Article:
Benefits of Using an Abdominal Rehab Splint
FAQ's for Abdominal Rehab Splinting
An abdominal splint is a medical-grade, non-constricting support that reinforces the corset of the body. When worn properly, it helps pull together and stabilize the two sides of the abdominals to allow healing, reconnection, and support for the core, spine, and abdominal organs.
Can I use a splint without a program?
Splinting can be an essential part of healing and restoring your core muscles. However, most people don’t realize that abdominal splinting alone will not rehabilitate your core. In some cases, the incorrect or long-term use of a splint can make matters worse. The splint is designed to be a temporary transverse muscle during the process of rehabilitation so that you can wean from the splint and ultimately have a strong, rehabilitated core. The Tummy Team offers several online programs that take you through a step by step process of restoring your core so you can live a core-strong lifestyle. This is always the ultimate goal of splinting.
Can I do a rehab program without a splint?
Splinting is a valuable part of the rehab process, but it is not the whole program. It is possible to rehabilitate your core without a splint, however, we have seen many benefits of splinting alongside our rehab program. It can speed up the healing of diastasis recti, it provides sensory feedback to help you understand what your core muscles should feel like, it increases blood flow to the damaged tissue, and ultimately reinforces what we teach in our core rehabilitation program.
Will a splint help heal my diastasis recti?
Splinting will bring two sides of the separated abdominal wall together, placing the connective tissue in a lax position to speed up healing. The Tummy Team has been reversing diastasis recti for years and believes the comprehensive approach of splinting alongside a rehab program will bring the best results. Our program includes postural retraining, strengthening, and alignment to help heal diastasis recti. While splinting alone will not heal a diastasis or rebuild your core, splinting plays an essential role in the process and can make a big difference in your recovery.
Should I splint even if I don’t have diastasis recti?
You do not need to have diastasis recti to benefit from abdominal rehab splinting. The abdominal splint acts as a pair of training wheels for a weak and disconnected core, offering assistance until your postural muscles are strong enough to hold you up effectively throughout the day. The splint provides the sensory feedback to help you understand how your core should function. Splinting without rehab, or splinting for months at a time, is not recommended for optimal healing.
How much of the day is splinting recommended?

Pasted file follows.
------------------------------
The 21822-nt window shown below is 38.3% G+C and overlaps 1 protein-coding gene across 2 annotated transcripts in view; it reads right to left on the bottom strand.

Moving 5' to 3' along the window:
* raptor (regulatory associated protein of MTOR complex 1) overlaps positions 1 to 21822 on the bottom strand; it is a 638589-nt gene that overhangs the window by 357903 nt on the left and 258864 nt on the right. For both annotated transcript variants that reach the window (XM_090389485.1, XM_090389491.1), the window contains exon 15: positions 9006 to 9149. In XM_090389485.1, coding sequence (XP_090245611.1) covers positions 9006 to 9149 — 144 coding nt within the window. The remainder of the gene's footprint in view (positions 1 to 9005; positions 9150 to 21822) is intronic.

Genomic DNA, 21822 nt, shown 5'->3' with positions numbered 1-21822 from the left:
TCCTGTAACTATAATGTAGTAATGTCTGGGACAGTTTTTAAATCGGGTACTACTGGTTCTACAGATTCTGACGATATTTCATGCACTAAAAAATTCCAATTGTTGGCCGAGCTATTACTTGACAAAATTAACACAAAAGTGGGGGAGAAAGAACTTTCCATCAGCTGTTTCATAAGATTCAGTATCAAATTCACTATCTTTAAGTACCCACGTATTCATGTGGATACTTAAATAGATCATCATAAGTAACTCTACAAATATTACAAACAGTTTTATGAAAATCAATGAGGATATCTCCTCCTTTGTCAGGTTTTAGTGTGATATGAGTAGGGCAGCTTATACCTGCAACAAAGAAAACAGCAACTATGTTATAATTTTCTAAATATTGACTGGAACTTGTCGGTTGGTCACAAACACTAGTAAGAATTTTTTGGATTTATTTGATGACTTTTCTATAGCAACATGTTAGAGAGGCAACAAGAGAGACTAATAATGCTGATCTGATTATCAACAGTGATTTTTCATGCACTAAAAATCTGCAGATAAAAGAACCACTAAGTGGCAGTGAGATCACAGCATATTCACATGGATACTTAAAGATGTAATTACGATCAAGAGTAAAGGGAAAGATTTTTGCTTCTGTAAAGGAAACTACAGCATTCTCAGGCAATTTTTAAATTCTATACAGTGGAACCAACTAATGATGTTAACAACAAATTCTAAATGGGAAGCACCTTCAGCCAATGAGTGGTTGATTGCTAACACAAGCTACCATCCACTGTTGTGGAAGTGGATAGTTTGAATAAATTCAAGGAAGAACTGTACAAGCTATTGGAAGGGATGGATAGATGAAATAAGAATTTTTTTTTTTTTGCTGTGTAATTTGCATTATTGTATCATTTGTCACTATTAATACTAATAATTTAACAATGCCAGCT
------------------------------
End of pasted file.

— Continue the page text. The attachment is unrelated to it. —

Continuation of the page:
In most clients, we recommend abdominal splinting for most of your waking hours, every day for at least the first few weeks. It takes time to build up the tolerance for a splint while learning to engage and elongate your core, so give yourself time to get used to the splint during the first week. Remember that splinting is only a portion of core rehabilitation. How you hold yourself while splinting is key to your recovery. Focus consistently on slightly drawing your navel in away from the splint; don’t rest into the splint.
How long should I use a splint for?
The Tummy Team recommends clients splint consistently during their waking hours for the first 2-4 weeks of your rehab program, depending on the severity of your weakness. During our program, we will guide you in the process of weaning from your splint while encouraging you to use your transverse muscle more and more. Remember that the splint is meant to be temporary and helps place the muscles in proper alignment for rehabilitation. The transverse work you perform through exercise, posture and alignment, and functional activities is truly how the muscles heal and rebuild.
Should I splint at night?
Some clients who have a very severe diastasis may want to continue wearing it at night during their rehab process. If you have any kind of pain at night that is keeping you awake, or pain first thing in the morning, then splinting at night can be very beneficial. However, sleep is a very important part of healing so if the splint doesn’t help you sleep, then don’t wear it. Remember, splinting is only part of the rehab process.
Is it safe to splint with pelvic prolapse symptoms?
Yes. However, it is important to wear the splint exactly as directed – wear it a bit lower and scoop up and under the lower belly when applying the splint. (This is demonstrated in the “Fitting Yourself for a Splint” video on our Fit and Use page). Splinting should always make your symptoms better not worse. If you are feeling increased pelvic pressure when splinting, stop and review the instructions, or contact us for an appointment or Skype Session. Splinting is always recommended in coordination with one of our rehab programs.
What are the guidelines for splinting after a cesarean or abdominal surgery?
Always consult with your surgeon regarding their timing for splinting. Generally, as long as there is no drain or infection, clients are safe to splint immediately after the procedure. We recommend always wearing a layer under the splint against the skin. While fastening the splint, be sure to exhale and engage to be sure the splint is snug like a hug around your tummy. Gentle steady pressure often feels supportive. If you have any hypersensitivity to the area, start to address that with placing gentle counter pressure along the incision for a few minutes several times a day to help the nerves calm down. Always listen to your body. If splinting ever makes you feel worse, take a break.
Can I splint while I am pregnant?
Splinting during pregnancy can be very beneficial. To learn more, click here.